Aaron Rodgers could take on more play-calling duties

Published May. 29, 2015 12:00 p.m. ET

By Jesse Reed

Aaron Rodgers could have more control than ever running the Green Bay Packers offense this upcoming season.

The team is undergoing a sort of transformation offensively this offseason with the play-calling duties falling now to Tom Clements. Head coach Mike McCarthy has been the man behind the mic, so to speak, since taking over in 2006. But an abundance of blunders caused him to reevaluate his role as the team’s leader, and he opted to delegate playcalling duties for the first time in his career.

This change could lead to Rodgers taking games over, according to ESPN’s Rob Demovsky. Though he doesn’t think the offense will change much philosophically, there could be a shift in how often Rodgers takes control.

"It could actually give Rodgers even more control over play selection”, Demovsky writes, “and he already had perhaps more say in the offense than any quarterback this side of Peyton Manning.”

The gun-slinger out of Cal is already one of the premier NFL field generals, and he has been known to take over games with an up-tempo, no-huddle offense. Like Manning, he has the ability to read what defenses are planning before the snap, allowing him to pick them apart with the precision of a neurosurgeon performing spinal fusion.

When asked about how much influence Rodgers would have on the overall game plan, Clements was elusive in his answer, per Demovsky.

“Obviously he’s a veteran and he has a lot of experience and he has thoughts during the week and during the game,” Clements said. “And we try to take all input.”

Rodgers seemed ready to take the next step in his evolution, though, commenting on his role for the first time since Clements was announced as the team’s offensive coordinator.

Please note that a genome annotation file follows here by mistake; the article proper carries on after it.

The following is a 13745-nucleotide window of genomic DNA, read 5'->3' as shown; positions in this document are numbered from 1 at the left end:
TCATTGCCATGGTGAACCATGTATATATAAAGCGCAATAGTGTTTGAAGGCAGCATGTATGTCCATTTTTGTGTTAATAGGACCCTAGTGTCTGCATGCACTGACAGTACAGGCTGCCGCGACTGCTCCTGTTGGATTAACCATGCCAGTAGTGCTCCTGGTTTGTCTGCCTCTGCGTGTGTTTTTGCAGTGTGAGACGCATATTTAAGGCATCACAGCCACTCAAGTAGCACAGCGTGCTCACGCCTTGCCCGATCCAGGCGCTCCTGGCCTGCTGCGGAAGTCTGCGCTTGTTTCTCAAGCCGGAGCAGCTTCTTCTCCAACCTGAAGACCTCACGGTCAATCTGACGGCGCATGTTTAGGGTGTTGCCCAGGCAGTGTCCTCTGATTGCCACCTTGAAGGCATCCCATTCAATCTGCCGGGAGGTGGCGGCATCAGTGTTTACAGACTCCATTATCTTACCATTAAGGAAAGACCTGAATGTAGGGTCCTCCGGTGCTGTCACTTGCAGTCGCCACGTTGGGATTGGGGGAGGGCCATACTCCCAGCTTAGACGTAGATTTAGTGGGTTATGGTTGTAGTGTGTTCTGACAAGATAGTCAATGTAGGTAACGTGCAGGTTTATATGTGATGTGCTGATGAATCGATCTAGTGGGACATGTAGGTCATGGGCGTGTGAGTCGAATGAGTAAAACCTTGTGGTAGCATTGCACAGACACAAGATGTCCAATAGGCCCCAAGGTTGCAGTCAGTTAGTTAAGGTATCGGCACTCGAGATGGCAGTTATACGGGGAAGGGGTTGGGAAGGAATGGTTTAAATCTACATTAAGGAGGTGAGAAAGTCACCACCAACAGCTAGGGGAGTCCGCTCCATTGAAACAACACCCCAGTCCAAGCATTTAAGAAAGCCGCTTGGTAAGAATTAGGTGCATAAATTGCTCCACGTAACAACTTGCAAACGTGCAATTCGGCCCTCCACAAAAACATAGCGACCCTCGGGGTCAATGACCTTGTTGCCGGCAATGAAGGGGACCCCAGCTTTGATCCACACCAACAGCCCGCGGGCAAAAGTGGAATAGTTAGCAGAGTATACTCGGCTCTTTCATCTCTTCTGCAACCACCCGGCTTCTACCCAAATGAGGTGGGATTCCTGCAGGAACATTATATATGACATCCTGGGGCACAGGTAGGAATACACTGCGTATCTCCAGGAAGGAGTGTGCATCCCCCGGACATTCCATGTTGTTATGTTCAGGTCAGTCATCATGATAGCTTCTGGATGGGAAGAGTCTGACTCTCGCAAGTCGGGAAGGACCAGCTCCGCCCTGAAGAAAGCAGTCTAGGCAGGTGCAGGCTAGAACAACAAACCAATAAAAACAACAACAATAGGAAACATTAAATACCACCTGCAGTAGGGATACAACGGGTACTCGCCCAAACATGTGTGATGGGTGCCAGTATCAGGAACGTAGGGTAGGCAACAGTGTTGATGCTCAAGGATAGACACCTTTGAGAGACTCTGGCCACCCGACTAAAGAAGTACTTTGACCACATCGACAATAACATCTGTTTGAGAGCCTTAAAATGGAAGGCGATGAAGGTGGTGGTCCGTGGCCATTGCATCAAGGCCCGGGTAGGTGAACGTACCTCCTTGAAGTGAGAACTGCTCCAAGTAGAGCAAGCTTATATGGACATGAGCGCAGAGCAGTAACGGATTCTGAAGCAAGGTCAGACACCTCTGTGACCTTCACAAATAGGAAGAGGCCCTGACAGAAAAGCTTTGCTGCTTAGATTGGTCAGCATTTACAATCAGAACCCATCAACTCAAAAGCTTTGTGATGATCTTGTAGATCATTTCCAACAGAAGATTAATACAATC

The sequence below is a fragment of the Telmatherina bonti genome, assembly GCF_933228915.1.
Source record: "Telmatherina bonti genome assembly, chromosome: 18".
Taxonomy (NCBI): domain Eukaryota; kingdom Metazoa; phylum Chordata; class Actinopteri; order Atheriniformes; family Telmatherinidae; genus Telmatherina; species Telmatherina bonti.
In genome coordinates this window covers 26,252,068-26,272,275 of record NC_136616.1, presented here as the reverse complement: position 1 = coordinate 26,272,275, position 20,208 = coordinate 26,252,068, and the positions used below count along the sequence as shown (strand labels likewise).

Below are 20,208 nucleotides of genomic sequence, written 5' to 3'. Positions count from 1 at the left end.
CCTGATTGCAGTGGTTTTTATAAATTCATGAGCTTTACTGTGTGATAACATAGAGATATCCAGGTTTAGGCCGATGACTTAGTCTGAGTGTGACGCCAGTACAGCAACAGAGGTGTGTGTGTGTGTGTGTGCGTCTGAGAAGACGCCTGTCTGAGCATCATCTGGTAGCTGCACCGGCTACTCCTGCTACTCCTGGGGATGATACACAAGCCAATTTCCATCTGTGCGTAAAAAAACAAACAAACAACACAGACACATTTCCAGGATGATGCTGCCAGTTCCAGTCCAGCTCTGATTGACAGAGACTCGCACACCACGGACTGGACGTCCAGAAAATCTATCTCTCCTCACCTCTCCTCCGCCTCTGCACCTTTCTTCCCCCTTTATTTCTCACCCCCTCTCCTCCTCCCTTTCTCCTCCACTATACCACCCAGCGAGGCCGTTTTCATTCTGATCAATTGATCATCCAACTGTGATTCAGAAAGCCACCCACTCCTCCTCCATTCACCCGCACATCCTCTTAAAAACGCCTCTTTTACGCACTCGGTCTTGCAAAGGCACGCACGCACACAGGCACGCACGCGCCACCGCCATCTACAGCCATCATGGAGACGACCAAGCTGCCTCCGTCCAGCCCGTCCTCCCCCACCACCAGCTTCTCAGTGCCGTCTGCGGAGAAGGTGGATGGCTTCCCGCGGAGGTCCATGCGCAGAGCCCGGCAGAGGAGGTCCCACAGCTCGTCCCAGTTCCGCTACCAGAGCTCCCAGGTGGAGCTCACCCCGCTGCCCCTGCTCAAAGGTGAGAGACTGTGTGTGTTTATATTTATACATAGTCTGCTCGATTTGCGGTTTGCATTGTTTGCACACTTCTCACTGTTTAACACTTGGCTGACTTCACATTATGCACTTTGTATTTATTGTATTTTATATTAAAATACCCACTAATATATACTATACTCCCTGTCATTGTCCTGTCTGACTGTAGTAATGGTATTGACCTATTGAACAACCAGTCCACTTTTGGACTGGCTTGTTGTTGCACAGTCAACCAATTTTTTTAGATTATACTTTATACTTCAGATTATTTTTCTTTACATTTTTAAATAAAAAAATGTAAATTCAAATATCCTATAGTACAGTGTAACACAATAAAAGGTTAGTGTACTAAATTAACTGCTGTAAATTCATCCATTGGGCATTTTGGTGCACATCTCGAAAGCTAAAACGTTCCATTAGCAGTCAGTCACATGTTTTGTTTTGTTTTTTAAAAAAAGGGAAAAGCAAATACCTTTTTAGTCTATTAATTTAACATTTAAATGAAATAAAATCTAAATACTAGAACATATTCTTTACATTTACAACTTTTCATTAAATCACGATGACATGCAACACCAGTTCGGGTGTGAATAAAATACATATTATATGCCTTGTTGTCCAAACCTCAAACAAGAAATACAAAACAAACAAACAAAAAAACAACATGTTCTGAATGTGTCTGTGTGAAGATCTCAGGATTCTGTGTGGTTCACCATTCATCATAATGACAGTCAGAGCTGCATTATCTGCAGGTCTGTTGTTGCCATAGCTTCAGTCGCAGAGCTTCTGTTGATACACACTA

“I’ve always had a lot of freedom,” Rodgers said. “It’s just occasionally the personnel groupings restricts some of the checks you can make. But that’s kind of a natural progression for a quarterback who’s been in a system for a long time, if they can handle it to do more things. I have always liked a good starting point for a play, and then have the ability to get us in a better play if you can do it quickly and it’s clean.”

When Green Bay operates out of the no-huddle, it is darn-near impossible to keep Rodgers from having his way with opposing defenses. Therefore it makes sense to allow the veteran passer to continue evolving into an on-field coordinator.

His decision-making has been impeccable since taking over as the full-time starter in 2008. Since that time, Rodgers has thrown 225 touchdown passes compared to just 56 interceptions. Take out his two poorest seasons, and that ratio gets even better, with 169 touchdowns and 32 interceptions.

For the sake of comparison, Drew Brees, undoubtedly a member of the “premier quarterback club,” has thrown 48 interceptions the past three seasons. Rodgers is in a league of his own when it comes to protecting the football.

Furthermore, he has shown throughout his career a willingness to check into running plays when he sees defenses on their heels to defend the pass. He has an instinct for knowing what to do and when to do it with devastating effect to opposing defenses.

The pieces are in place offensively for this legendary franchise to make another Super Bowl run. Eddie Lacy has proven an effective battering ram, and the Packers have an outstanding stable of receivers for Rodgers to continue excelling in the passing game, led by Jordy Nelson, Randall Cobb and Davante Adams.

Green Bay would be smart to let Rodgers continue evolving into a player that is similar in leadership to Manning, who literally calls games by himself. While it’s not the popular play these days, with most teams refusing to allow quarterbacks that freedom, it is the right move to maximize the talent on the roster and win games.

Rogers is ready to take the next step. Now it is up to McCarthy and Clements to set their egos aside and let the transformation come into full fruition.

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